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The Battle of Quiberon Bay, 1759:

Pen and Sword

The Battle of Quiberon Bay, 1759:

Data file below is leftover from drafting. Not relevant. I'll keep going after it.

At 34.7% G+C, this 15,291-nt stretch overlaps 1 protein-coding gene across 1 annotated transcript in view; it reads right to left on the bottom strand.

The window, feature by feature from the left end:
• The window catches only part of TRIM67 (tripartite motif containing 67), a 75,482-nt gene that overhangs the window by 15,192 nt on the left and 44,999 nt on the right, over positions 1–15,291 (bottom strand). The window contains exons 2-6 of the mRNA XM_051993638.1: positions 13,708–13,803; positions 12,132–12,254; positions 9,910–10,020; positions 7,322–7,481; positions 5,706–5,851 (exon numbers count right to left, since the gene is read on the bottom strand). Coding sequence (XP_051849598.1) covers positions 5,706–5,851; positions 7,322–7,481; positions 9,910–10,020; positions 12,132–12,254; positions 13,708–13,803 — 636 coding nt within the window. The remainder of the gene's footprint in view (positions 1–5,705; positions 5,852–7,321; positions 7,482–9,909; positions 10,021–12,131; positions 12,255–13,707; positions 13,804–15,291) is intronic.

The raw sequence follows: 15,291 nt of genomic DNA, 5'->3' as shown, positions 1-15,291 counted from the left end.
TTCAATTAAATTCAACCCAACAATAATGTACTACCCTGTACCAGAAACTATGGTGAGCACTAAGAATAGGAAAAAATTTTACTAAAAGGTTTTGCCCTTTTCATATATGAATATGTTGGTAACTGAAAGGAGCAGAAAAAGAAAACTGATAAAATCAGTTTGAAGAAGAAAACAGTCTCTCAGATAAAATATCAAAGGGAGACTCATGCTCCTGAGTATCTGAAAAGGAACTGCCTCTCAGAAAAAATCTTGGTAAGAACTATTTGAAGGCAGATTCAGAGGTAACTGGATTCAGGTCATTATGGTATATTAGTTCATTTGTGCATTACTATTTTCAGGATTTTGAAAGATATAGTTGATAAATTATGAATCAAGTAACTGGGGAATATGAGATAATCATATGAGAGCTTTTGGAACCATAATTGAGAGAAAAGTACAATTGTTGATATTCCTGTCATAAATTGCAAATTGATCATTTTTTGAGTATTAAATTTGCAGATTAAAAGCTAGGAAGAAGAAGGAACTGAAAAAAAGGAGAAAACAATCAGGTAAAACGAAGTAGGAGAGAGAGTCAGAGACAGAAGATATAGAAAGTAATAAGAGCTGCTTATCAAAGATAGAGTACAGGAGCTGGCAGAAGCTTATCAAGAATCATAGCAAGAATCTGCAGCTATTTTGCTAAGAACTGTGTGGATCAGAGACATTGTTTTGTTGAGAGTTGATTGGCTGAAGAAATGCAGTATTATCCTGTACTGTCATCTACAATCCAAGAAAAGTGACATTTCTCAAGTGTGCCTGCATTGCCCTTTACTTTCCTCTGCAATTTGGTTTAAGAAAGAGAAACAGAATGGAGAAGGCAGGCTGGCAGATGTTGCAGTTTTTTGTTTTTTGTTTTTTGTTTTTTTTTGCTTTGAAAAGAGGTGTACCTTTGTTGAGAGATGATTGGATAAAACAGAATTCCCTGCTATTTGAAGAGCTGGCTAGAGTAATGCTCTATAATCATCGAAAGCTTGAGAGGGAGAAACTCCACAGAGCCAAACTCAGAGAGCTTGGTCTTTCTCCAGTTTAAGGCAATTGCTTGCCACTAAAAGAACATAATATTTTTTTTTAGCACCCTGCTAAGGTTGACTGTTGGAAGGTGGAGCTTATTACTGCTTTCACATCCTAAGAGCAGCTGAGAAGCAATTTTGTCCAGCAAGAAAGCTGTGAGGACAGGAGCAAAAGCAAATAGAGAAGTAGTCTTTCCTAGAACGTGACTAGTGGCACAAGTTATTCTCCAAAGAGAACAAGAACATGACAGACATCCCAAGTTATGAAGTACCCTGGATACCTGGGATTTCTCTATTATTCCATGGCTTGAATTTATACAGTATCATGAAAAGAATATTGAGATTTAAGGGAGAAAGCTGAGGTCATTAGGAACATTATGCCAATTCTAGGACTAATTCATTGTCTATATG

This authoritative history chronicles the Royal Navy’s decisive yet little-known victory over the French during the Seven Years’ War. In the mid-18th century, with virtually no regular troops at home, Britain was especially vulnerable to the immanent threat of French invasion. In a cunning naval offensive, the British fleet under Admiral Edward Hawke intercepted French ships on their way to rendezvous with invasion troopships gathered at the mouth of the Loire. Unfairly overlook in history books, the Battle of Quiberon Bay not only spoiled the planned French invasion, but also established British naval dominance. Once under attack, the French changed course for Quiberon Bay, assuming the British would not follow them among its treacherous shoals in stormy weather. Yet Hawke pursued them under full sail. The French ships were destroyed, captured, run aground or scattered—while the British only suffered two ships run aground. In this insightful narrative, Nicholas Tracy studies the battle, its strategic consequences, and its effect on the war for North America

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